Congresswoman Ayanna Pressley supports the push to skip a special election for a successor to Mayor Walsh, President Biden’s Secretary of Labor-designate, and stick with regularly scheduled elections later this year.
“I think Lawrence has given us a great model to replicate,” said Pressley in an interview with the Reporter on Thursday, referring to that city’s petition to the Legislature to override a special election to replace Mayor Dan Rivera, who resigned this month to take a new role as president and CEO of Mass Development. “They did that recognizing that it’s often a way of disenfranchising many voters. I certainly ran a campaign that was committed to and successful in expanding the electorate.”
The Boston City Council is still weighing the merits of a Home Rule Petition introduced on Jan. 8 by Councillor Ricardo Arroyo that would, if approved by both state and city leaders, override Boston’s city charter, which calls for a mayoral successor to be elected in a two-phase special election if Walsh, who is waiting on a confirmation vote in the US Senate, resigns before March 5.
Arroyo’s petition is waiting for a hearing before the council’s Government Operations Committee before it can be advanced to a vote. The measure will also need the support of Walsh, the Legislature, and Gov. Baker, who has indicated he would sign such a bill if it was sent to him.
Pressley, who sees support for Arroyo’s petition from groups like MassVote, Right to the City, and the Chinese Progressive Association as validation for her position, told the Reporter, “I think we should follow the will of the people and it seems at this point that it’s the popular opinion in the name of public health and voter access and enfranchisement, and also in cost savings for the city.”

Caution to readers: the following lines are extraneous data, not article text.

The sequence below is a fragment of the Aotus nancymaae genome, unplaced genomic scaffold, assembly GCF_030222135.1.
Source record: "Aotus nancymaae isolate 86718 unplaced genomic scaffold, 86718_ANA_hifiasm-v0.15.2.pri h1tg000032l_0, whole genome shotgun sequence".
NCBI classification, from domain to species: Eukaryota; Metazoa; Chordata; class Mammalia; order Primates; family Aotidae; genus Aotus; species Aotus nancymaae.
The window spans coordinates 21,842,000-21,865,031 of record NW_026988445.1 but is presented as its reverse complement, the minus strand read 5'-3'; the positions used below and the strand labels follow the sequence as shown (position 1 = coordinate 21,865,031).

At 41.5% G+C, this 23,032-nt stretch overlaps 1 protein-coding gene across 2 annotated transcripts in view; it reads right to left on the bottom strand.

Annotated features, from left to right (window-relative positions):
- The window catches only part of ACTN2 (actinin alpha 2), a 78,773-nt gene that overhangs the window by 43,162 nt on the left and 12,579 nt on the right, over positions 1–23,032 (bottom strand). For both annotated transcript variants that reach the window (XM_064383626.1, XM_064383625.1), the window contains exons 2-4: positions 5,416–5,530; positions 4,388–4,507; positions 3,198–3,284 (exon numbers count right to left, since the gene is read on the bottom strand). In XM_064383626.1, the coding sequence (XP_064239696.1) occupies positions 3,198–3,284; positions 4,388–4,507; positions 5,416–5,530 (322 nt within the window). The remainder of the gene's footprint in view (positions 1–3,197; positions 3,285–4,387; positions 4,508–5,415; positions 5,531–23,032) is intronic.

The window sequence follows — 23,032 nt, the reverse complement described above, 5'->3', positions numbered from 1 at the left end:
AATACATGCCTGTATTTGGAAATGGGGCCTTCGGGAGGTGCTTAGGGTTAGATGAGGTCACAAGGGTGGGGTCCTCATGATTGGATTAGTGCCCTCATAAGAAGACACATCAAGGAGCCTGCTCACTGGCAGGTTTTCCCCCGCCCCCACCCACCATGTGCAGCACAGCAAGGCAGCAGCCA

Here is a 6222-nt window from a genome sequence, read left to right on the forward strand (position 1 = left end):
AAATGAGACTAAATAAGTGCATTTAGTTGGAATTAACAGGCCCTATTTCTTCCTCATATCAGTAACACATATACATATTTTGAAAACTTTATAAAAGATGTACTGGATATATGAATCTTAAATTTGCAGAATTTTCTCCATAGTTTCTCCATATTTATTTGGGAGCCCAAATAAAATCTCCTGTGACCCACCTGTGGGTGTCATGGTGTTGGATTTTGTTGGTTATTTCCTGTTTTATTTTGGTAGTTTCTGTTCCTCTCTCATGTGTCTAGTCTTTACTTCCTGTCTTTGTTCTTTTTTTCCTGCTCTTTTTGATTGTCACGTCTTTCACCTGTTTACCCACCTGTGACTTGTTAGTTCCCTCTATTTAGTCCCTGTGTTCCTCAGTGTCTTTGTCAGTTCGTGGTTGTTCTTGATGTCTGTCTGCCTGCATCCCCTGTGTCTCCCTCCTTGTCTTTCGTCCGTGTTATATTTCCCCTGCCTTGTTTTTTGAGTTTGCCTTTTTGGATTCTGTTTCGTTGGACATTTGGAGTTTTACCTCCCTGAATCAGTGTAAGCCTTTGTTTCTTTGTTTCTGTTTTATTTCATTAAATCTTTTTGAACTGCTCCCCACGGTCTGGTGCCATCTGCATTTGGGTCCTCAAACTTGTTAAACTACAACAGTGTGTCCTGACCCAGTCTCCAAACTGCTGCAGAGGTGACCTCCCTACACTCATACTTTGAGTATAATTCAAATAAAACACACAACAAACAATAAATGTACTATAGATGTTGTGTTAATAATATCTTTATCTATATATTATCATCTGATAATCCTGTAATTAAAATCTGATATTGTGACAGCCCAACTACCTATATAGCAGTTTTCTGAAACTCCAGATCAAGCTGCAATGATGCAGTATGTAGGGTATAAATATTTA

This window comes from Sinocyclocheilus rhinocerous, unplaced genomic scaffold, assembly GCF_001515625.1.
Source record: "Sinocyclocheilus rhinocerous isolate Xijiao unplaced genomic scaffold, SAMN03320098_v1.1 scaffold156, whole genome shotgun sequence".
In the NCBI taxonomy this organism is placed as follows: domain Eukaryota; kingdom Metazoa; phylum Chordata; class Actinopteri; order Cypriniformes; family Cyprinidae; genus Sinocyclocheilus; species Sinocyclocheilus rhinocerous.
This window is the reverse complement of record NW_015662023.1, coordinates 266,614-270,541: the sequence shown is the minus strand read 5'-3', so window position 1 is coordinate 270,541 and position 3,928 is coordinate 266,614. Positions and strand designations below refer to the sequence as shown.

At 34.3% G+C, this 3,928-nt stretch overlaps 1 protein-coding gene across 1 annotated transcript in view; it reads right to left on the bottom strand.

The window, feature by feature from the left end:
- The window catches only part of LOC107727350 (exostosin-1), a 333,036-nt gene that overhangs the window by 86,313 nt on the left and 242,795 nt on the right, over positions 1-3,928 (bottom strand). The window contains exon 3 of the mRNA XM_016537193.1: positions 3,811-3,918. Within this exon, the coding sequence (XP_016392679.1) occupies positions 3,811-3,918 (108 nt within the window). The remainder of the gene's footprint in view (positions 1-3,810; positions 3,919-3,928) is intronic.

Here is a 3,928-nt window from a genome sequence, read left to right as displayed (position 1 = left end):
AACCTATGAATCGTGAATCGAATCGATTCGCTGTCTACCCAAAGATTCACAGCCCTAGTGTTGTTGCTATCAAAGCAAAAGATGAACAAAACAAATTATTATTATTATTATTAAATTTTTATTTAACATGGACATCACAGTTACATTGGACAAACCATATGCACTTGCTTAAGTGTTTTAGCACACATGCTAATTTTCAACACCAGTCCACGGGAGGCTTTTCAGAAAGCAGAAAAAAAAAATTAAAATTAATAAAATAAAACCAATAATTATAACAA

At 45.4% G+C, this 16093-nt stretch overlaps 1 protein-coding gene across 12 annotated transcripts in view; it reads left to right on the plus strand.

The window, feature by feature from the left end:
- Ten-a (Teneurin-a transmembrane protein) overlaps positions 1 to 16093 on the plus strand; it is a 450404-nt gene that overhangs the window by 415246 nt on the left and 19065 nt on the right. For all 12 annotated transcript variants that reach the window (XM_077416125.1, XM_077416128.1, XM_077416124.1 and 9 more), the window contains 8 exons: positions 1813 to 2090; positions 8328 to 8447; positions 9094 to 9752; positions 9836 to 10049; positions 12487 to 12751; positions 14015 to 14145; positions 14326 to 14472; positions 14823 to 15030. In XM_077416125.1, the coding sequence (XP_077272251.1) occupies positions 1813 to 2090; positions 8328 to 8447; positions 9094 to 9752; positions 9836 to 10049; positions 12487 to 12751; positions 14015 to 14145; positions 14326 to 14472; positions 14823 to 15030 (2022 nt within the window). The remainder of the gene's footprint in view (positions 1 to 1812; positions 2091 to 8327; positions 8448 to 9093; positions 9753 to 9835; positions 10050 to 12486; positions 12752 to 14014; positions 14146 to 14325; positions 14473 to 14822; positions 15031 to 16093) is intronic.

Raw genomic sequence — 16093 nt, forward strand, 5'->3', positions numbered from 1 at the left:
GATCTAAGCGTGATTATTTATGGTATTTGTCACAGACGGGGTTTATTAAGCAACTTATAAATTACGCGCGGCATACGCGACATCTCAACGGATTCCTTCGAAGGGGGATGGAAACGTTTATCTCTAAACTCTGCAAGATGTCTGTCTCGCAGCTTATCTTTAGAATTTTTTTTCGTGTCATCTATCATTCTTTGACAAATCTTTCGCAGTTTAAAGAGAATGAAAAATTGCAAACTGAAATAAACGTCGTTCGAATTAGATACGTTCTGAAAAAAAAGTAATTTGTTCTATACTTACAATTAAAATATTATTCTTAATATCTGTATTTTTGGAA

In the interview, Pressley praised Biden’s nomination of Walsh as the next Labor Secretary: “I’m excited for this kid born and raised in Dorchester, Marty Walsh, and looking forward to working with him in Washington. He’s making history in his own right, this son of Dorchester. And he’ll be the first union representative to serve in that role. So I’m excited to work alongside him and fight for the working people.”
Pressley is maintaining a neutral posture in terms of the still-developing mayoral field, but said she is “overjoyed for my sister in service, Kim Janey,” who will take over as acting mayor when Walsh resigns. “It was an honor to serve with her,” Pressley said of Janey. “And now she's making history once again, as Boston’s first- ever Black mayor and woman mayor. I'm going to do everything in my power to make sure that she is successful as acting mayor.”
Pressley also said that she is “very encouraged by the diversity in the field” that is still in formation. “The representation, the leadership, of Councillors Wu and Campbell, my former colleagues, both extraordinary public servants, their candidacies are historic as well.”
She added: “So, I'm excited to see the direction of the city. It is going to be a robust campaign, important conversations about the future of our city. I'm looking forward to seeing just how things unfold and how we just all do our part in advancing equity and justice for every person who calls Boston home.”